If my last post made it seem like the second wife concept is all “plain sailing” for men and the women in their lives, it may have been misleading. One of the main factors cited in corruption cases in China is “the mistress made me do it” defense. Xu Qiyai who headed up the Jiangsiu Construction Bureau back in the year 2000, was found to have nearly 100 “bits on the side” when his business dealings came under the spotlight for being somewhat shady.
Figures from the investigative unit of the judiciary handling corruption cases in China, show that 90% or more of all corrupt officials have a mistress on the go. One city in Sichuan even issued an edict ordering local officials to be faithful to their wives. And in one horrific case a man in Hubei was arrested on suspicion of slaughtering his er nai, who was pregnant at the time with twins, after she gave him an ultimatum of either marrying her or paying her a sum of 2 million RMB (approx. $300,000 USD) in compensation.
Here in Shenzhen, it is suspected that there are a half a million women acting as “second wives” to Hong Kong businessmen, with whole districts of the city accommodating these working girls who get a nice apartment and around $600-1,000 USD a month in spending money from their sometime lovers. This means that their take home pay including benefits is nearly 6 – 8 times that of an ordinary factory worker (the most common profession in the city).
You can even buy a guide book in Hong Kong detailing where to hang out and find yourself a second wife. There are in depth discussions of how much a woman should be paid, and what she should be expected to deliver in exchange for it. The railway line from Hong Kong has been nicknamed; “the concubine express.”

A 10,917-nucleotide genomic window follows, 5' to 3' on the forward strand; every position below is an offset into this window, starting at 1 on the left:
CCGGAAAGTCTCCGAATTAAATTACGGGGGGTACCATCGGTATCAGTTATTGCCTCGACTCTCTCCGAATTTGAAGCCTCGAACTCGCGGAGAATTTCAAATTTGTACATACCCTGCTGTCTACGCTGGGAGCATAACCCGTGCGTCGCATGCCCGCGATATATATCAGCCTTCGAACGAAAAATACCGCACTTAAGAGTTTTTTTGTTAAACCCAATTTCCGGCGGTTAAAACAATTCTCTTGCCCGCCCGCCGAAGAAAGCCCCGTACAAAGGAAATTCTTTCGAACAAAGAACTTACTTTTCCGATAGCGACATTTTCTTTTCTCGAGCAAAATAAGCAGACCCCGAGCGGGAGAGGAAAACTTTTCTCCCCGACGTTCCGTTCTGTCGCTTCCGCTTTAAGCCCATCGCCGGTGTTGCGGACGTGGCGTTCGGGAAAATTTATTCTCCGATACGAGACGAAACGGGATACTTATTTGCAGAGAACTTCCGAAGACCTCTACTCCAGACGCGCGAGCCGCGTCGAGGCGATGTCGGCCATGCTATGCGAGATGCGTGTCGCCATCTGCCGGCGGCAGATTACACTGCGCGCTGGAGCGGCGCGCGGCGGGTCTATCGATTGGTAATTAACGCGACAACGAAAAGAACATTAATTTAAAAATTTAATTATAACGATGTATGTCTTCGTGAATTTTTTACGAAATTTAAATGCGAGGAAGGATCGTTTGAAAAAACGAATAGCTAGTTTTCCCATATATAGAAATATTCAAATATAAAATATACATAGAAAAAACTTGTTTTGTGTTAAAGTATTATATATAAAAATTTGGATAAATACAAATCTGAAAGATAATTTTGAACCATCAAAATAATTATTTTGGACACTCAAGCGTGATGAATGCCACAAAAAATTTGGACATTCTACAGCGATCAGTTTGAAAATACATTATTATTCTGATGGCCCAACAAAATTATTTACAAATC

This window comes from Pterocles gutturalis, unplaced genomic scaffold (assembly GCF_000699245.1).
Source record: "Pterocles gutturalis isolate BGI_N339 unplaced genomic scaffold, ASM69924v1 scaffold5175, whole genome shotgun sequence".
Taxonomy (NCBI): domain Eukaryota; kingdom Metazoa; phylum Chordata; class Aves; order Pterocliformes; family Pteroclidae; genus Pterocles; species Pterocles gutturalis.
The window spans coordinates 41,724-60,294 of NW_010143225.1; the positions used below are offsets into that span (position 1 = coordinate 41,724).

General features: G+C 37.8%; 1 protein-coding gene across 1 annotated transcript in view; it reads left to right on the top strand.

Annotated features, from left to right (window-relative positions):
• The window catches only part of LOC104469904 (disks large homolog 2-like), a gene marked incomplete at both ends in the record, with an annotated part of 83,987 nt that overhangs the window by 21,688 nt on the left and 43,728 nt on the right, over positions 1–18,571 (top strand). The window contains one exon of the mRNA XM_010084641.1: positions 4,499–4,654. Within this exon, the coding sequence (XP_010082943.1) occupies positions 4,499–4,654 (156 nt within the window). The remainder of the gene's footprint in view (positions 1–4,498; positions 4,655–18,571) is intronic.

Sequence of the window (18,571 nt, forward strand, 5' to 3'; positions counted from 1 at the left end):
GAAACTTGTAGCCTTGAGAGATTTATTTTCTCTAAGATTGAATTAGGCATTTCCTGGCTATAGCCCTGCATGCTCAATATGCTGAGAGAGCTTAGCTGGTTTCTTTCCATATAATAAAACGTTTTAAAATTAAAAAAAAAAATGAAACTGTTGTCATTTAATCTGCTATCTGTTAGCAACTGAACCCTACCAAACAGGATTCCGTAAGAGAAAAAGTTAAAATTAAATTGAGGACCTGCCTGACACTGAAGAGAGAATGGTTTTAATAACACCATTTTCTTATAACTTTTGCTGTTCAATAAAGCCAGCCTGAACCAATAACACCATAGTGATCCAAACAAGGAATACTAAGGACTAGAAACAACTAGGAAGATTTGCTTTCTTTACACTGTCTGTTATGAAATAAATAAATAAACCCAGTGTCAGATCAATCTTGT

This has caused enormous embarrassment to the government of Guangdong province (which includes Shenzhen and Guangzhou – two of China’s mega cities). So legislation has been passed in the province to make long-term cohabitation illegal, it’s not been very effective in fairness – prosecutions are fleetingly rare and normally only made after a series of complaints about an individual(s).
Not all wives are happy about the arrangement of er nai’s either. There is a thriving trade in mistress killings, where criminal gangs arrange the removal of the second wife for a fee. In one famous case, a businessman advertised online for a fake mistress, so that his wife could beat her up and not his real lover. The (un)lucky applicant was paid 4,000 RMB for a ten minute kicking.
Second wives can also be pretty unhappy when the time comes to end the affair, after all most of them have no other job and have squandered their youth and beauty on a man who is cheating on his wife. This means they can become very, very demanding at the close with expectations of large pay offs. The Chinese legal system is likely to amend the marriage laws ensuring that mistresses are entitled to nothing, and has already rescinded payments to second wives and ordered the return of funds to the actual wife.
So in reality, China’s not so different from the rest of the world – infidelity may have become the norm again, after a long break under the first flourishes of socialism, but it doesn’t make for an easy life for everyone.